High on Fire, Bison B.C. @ Daniel Street
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Ah, the glorious convenience of venue re-entry. When you're faced with $6 beers and claustrophobia, nothing's better than dipping out between (or during) sets and heading to the parking lot for fresh air and cheap brew. Hopefully the management at Daniel Street doesn't cite this review as a reason to change their policy, because on this night we needed the break.
There was urgency to arrive early, as Vancouver heavyweights Bison B.C. were the openers. Their debut Quiet Earth showed much promise, if not originality, but these jams were made for the stage. The crowd shuffled toward the stage with each song; it was easy to see the band was making new fans. The heart of Bison B.C.'s live show was bassist Masa Anzai. He ripped on a duct-taped no-name 4-string almost bigger than he was, flailing and stomping like an Asian Ace Frehley. There were hiccups here and there, but the mistakes made the show exciting and vibrant. If this band poured half the energy from their live show into their new Dark Ages album, it will be a winner.
Things then got tricky. Doom duo Black Cobra were up next, and I was interested to see if they could pull off the dynamics from their albums in a live setting. Unfortunately, a combination of parking lot beers and conversing with one Matt Pike derailed me. From there, it was even easier to avoid going back inside, because Priestess was playing. They've always come across as pseudo-parody retro rock, like the music was secondary to the style. It's inauthentic, and I can't get behind that.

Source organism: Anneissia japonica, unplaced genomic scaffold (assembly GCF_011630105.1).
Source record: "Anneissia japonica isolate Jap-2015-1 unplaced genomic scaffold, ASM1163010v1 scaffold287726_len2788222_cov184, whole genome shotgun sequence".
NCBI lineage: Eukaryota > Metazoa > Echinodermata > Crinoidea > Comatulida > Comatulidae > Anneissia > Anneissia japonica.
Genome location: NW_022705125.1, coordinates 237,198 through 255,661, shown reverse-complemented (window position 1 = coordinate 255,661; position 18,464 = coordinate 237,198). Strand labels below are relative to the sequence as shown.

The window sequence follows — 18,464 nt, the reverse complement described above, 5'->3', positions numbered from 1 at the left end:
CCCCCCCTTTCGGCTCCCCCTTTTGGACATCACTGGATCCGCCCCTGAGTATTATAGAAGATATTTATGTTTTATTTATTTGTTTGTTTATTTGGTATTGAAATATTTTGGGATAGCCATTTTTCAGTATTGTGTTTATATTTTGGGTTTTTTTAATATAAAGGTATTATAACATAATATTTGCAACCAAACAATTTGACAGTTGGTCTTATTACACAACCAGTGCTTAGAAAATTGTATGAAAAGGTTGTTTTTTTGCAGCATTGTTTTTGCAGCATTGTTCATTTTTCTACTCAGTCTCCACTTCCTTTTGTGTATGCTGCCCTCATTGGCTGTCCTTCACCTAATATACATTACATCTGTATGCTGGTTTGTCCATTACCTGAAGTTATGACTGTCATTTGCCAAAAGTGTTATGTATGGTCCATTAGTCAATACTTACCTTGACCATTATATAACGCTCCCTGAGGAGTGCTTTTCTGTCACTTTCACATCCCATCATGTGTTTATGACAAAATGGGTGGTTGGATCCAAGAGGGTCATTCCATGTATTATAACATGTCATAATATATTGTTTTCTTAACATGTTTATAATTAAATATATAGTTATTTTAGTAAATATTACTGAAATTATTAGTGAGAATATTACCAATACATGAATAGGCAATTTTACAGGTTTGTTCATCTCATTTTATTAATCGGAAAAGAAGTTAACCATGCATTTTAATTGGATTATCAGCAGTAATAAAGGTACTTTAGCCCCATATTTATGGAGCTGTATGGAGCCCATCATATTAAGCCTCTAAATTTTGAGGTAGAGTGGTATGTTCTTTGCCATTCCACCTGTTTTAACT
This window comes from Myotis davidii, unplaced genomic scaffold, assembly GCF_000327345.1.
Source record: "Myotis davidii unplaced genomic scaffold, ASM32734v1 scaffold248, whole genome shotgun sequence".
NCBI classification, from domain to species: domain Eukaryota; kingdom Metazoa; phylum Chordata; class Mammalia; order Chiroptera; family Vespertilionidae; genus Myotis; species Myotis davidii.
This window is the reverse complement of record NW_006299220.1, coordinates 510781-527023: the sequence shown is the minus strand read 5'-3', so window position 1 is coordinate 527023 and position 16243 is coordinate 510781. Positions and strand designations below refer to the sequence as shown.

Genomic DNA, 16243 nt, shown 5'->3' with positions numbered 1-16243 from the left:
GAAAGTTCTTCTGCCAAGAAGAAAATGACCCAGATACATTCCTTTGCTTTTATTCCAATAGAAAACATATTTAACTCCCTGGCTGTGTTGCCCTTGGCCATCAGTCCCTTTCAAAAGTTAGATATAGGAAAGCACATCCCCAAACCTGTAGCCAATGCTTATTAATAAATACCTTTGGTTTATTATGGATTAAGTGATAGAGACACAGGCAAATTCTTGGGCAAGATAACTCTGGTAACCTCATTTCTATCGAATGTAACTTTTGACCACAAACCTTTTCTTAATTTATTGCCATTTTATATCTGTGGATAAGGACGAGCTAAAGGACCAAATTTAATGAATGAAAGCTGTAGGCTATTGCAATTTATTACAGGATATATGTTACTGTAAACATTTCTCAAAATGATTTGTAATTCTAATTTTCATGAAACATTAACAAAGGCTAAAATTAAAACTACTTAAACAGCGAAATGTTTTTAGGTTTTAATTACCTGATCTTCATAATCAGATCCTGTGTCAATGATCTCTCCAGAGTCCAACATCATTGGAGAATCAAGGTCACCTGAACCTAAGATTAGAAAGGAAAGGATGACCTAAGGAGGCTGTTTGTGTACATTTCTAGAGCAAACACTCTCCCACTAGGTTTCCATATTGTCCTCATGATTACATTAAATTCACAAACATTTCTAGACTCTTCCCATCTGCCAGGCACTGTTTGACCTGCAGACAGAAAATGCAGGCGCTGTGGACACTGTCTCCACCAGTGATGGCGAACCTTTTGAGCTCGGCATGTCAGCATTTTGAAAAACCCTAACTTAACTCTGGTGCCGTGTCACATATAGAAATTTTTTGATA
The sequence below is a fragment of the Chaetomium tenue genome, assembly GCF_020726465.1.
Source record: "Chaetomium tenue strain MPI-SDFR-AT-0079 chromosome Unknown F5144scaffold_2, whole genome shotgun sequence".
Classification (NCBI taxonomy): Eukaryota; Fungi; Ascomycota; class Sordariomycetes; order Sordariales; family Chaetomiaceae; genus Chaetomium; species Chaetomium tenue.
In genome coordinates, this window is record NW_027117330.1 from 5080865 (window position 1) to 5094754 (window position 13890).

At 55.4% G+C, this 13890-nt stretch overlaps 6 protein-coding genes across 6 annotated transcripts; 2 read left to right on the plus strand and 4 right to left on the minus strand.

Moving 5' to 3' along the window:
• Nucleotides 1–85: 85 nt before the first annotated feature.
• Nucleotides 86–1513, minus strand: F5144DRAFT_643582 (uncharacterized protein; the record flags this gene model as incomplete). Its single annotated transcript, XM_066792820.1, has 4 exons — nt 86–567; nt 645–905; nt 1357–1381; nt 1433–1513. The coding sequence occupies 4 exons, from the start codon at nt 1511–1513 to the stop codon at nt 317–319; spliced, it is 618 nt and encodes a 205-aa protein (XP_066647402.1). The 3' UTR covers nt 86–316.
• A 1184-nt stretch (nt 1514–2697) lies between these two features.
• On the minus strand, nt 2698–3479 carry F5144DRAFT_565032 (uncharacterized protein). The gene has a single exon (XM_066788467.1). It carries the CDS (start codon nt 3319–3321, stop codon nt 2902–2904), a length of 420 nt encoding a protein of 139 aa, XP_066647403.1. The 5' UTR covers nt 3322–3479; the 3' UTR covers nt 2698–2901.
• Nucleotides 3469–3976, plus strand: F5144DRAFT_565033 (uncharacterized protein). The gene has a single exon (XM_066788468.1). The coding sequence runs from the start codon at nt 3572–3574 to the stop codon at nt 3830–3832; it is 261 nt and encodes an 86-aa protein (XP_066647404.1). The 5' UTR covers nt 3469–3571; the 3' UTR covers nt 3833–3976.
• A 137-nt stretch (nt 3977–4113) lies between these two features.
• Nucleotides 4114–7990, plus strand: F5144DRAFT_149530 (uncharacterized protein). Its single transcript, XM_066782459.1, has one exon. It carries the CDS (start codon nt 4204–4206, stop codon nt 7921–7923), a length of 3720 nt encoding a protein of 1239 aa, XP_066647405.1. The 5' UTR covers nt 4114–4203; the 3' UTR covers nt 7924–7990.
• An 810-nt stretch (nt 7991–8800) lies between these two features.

After a shot of Jager, High on Fire took the stage as the entire crowd crushed forward. Songs were culled from all five albums, with Pike simply calling each one out: "Devilution!" "Fireface!" His playing style is unlike any I've seen; his fingers look spastic and tremble across the fretboard much of the time. Chords hit like (frost) hammers, and Jeff Matz and Des Kensel, one of the best rhythm sections in metal, kept things in check as Pike lurched back and forth flashing sneers and wild-eyed grins. As "Rumors of War" kicked in, I grabbed the closest person to me and screamed along – "Spit in the evil eyes!"
Does it get any better than this? To quote Brian Regan, I submit that it does not.